Photographing Artwork

Photographing artwork can be easy or difficult depending on your expectations. If you just want a photo of your artwork and you don’t care if the color is accurate, then taking a photo is easy. Just lay your artwork on a flat surface or place it against something upright and take a photo with your smartphone camera. Those photos often are pretty good. But not always. The photo on the right was taken a couple of years ago in my kitchen under incandescent lights. I didn’t have a digital camera so I used the camera in my phone. The sky color was in the ballpark, but the snow was very yellow even after I pulled it into Adobe Elements and tweaked the color balance to get a whiter white. Anytime I have to manipulate the image to get better color balance, the easy factor (using a smartphone) is significantly reduced. Still, it was the best I could do at the time given what I knew about this topic.

If you want a photo that accurately represents the colors in the original artwork, then photographing artwork can be more challenging. There is a learning curve that includes knowing how different kinds of light can affect color. The color we see depends on the mix of light frequencies that reach our eyes and the frequencies that the object absorbs. Incandescent light is warmer, florescent light is bluer and cold. Things photographed outside in daylight will look different than what is photographed in artificial light.

The middle and left photos were taken after I bought my Canon Rebel T5. I took the middle photo about a year ago, before I knew about white balance. The sky was too blue when I compare it to the original art and the snow was too blue, so again, I adjusted the color balance in Adobe Photoshop Elements. It was closer, but not quite right.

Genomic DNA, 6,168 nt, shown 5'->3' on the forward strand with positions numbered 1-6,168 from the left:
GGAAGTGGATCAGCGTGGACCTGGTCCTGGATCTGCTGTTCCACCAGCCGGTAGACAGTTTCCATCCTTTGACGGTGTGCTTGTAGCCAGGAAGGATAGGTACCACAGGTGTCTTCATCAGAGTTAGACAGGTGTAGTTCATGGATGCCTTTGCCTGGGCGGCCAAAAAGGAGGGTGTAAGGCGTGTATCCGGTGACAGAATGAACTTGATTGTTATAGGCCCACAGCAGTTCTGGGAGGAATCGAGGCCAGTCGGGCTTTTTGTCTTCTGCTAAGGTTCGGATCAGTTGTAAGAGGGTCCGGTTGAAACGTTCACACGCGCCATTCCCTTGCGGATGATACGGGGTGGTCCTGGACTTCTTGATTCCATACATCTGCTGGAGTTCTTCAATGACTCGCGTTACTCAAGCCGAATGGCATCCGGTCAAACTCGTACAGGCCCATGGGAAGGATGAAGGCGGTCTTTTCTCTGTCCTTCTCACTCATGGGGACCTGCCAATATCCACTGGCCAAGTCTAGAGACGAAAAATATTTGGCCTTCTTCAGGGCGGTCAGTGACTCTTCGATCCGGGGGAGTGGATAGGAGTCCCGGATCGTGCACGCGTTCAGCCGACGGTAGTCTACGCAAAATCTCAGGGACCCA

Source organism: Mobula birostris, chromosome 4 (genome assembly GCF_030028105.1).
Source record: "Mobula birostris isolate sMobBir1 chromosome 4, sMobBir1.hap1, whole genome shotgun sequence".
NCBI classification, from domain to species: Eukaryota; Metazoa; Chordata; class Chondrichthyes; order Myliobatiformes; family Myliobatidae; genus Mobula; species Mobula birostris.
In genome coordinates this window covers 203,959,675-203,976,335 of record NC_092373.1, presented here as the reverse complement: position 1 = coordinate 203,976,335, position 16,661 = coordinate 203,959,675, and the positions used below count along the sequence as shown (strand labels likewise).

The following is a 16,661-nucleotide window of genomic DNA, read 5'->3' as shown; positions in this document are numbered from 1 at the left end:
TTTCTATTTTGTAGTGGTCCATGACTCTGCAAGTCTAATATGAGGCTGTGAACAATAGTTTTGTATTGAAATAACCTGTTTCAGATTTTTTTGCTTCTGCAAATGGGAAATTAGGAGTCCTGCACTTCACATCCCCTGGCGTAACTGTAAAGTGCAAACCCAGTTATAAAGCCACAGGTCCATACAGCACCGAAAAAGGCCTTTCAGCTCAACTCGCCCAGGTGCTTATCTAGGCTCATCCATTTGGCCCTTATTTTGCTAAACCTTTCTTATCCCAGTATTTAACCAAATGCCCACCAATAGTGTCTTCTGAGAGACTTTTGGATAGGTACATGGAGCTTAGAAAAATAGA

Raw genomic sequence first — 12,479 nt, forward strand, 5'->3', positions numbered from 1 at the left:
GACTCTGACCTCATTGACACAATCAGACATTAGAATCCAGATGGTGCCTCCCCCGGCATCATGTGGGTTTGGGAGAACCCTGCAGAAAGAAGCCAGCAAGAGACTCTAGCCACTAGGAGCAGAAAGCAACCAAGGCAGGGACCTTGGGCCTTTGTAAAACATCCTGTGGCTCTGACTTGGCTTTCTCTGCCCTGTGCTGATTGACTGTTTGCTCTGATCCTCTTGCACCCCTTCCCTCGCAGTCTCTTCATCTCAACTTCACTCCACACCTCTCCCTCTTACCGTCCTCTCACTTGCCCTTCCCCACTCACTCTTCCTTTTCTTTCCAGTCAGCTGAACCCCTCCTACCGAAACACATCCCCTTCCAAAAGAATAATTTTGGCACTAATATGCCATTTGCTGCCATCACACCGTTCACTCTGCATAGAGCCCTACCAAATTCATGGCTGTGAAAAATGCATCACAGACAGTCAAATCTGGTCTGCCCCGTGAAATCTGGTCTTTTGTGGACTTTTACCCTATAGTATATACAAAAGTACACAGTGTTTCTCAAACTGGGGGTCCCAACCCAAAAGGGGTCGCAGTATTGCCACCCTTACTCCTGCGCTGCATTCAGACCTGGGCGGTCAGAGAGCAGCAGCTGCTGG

The photo on the left was taken today with my Canon DSLR in my living room where a lot of natural light comes in through north, south, and east-facing windows. The color isn’t perfect, but it’s very, very close, and that will make a difference to anyone who might want to buy it from my online gallery.

When I photograph artwork, I place a piece of gray-colored foam-core board on the floor and lay the art on top of the foam-core. It’s best to be away from windows so no direct light falls on the objects. I set up in the center of the room so the light is even across the artwork and there’s no glare. Then, I take the photos from above, with my camera pointed straight down. A photographer showed me how to do this and it works great.

Before I took the photos, though, I adjusted the white balance in my camera. I have to adjust the white balance every time I photograph my artwork, because the ambient light is always different, depending on the time of day and amount of sunlight. Today, it’s snowing, so the ambient light was a little flat.

Because I don’t photograph my art every week, or even every month, I tend to forget the steps I need to follow to adjust the white balance. Then, I have to find a video (again!) on YouTube that shows me how. I’ve watched quite a few videos, and some are definitely easier to follow and learn from than others.

Bottom line: If you photograph your own artwork and you want your photos to be accurate representations of your work, then take the time to learn how to adjust your camera’s white balance. Use this link to How to Set the Color (white balance) on Your Camera to see one of better videos I’ve watched. All cameras are different, but they’re also alike to a large extent. If this video doesn’t help you, then look for one that is specifically for your camera.

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